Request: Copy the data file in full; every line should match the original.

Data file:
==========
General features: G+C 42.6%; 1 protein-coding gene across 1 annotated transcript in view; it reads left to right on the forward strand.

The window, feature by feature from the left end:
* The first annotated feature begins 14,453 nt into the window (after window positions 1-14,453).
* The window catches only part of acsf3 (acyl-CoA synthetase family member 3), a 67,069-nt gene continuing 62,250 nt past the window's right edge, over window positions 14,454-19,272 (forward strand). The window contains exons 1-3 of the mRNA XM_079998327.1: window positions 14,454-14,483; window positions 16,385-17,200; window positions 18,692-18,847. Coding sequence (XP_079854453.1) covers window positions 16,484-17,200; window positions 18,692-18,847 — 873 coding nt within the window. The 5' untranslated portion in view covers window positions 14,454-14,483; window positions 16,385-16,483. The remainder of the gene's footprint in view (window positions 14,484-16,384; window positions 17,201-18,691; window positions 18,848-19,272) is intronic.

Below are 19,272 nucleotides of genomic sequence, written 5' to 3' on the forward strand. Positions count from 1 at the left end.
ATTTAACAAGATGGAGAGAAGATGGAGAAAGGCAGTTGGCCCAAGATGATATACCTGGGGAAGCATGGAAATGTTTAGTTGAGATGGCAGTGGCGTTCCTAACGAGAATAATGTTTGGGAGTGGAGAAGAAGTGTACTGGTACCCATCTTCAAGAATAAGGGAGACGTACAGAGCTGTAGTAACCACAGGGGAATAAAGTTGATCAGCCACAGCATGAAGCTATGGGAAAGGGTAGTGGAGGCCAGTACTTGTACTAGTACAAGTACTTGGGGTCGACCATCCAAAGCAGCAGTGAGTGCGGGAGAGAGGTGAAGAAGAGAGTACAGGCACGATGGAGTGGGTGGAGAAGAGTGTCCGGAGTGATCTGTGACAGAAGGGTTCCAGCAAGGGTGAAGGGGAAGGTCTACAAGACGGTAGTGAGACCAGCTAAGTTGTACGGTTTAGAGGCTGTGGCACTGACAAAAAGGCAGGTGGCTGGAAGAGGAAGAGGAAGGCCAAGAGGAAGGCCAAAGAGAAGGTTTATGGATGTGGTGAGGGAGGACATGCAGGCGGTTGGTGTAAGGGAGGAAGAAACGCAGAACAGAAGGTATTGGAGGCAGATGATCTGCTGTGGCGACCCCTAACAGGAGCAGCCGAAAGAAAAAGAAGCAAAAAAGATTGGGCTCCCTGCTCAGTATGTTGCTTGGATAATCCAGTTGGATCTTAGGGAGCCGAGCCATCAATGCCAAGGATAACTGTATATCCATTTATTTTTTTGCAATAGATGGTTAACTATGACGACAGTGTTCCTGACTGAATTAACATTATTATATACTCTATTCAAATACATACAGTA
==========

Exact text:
General features: G+C 42.6%; 1 protein-coding gene across 1 annotated transcript in view; it reads left to right on the forward strand.

The window, feature by feature from the left end:
* The first annotated feature begins 14,453 nt into the window (after window positions 1-14,453).
* The window catches only part of acsf3 (acyl-CoA synthetase family member 3), a 67,069-nt gene continuing 62,250 nt past the window's right edge, over window positions 14,454-19,272 (forward strand). The window contains exons 1-3 of the mRNA XM_079998327.1: window positions 14,454-14,483; window positions 16,385-17,200; window positions 18,692-18,847. Coding sequence (XP_079854453.1) covers window positions 16,484-17,200; window positions 18,692-18,847 — 873 coding nt within the window. The 5' untranslated portion in view covers window positions 14,454-14,483; window positions 16,385-16,483. The remainder of the gene's footprint in view (window positions 14,484-16,384; window positions 17,201-18,691; window positions 18,848-19,272) is intronic.

Below are 19,272 nucleotides of genomic sequence, written 5' to 3' on the forward strand. Positions count from 1 at the left end.
ATTTAACAAGATGGAGAGAAGATGGAGAAAGGCAGTTGGCCCAAGATGATATACCTGGGGAAGCATGGAAATGTTTAGTTGAGATGGCAGTGGCGTTCCTAACGAGAATAATGTTTGGGAGTGGAGAAGAAGTGTACTGGTACCCATCTTCAAGAATAAGGGAGACGTACAGAGCTGTAGTAACCACAGGGGAATAAAGTTGATCAGCCACAGCATGAAGCTATGGGAAAGGGTAGTGGAGGCCAGTACTTGTACTAGTACAAGTACTTGGGGTCGACCATCCAAAGCAGCAGTGAGTGCGGGAGAGAGGTGAAGAAGAGAGTACAGGCACGATGGAGTGGGTGGAGAAGAGTGTCCGGAGTGATCTGTGACAGAAGGGTTCCAGCAAGGGTGAAGGGGAAGGTCTACAAGACGGTAGTGAGACCAGCTAAGTTGTACGGTTTAGAGGCTGTGGCACTGACAAAAAGGCAGGTGGCTGGAAGAGGAAGAGGAAGGCCAAGAGGAAGGCCAAAGAGAAGGTTTATGGATGTGGTGAGGGAGGACATGCAGGCGGTTGGTGTAAGGGAGGAAGAAACGCAGAACAGAAGGTATTGGAGGCAGATGATCTGCTGTGGCGACCCCTAACAGGAGCAGCCGAAAGAAAAAGAAGCAAAAAAGATTGGGCTCCCTGCTCAGTATGTTGCTTGGATAATCCAGTTGGATCTTAGGGAGCCGAGCCATCAATGCCAAGGATAACTGTATATCCATTTATTTTTTTGCAATAGATGGTTAACTATGACGACAGTGTTCCTGACTGAATTAACATTATTATATACTCTATTCAAATACATACAGTA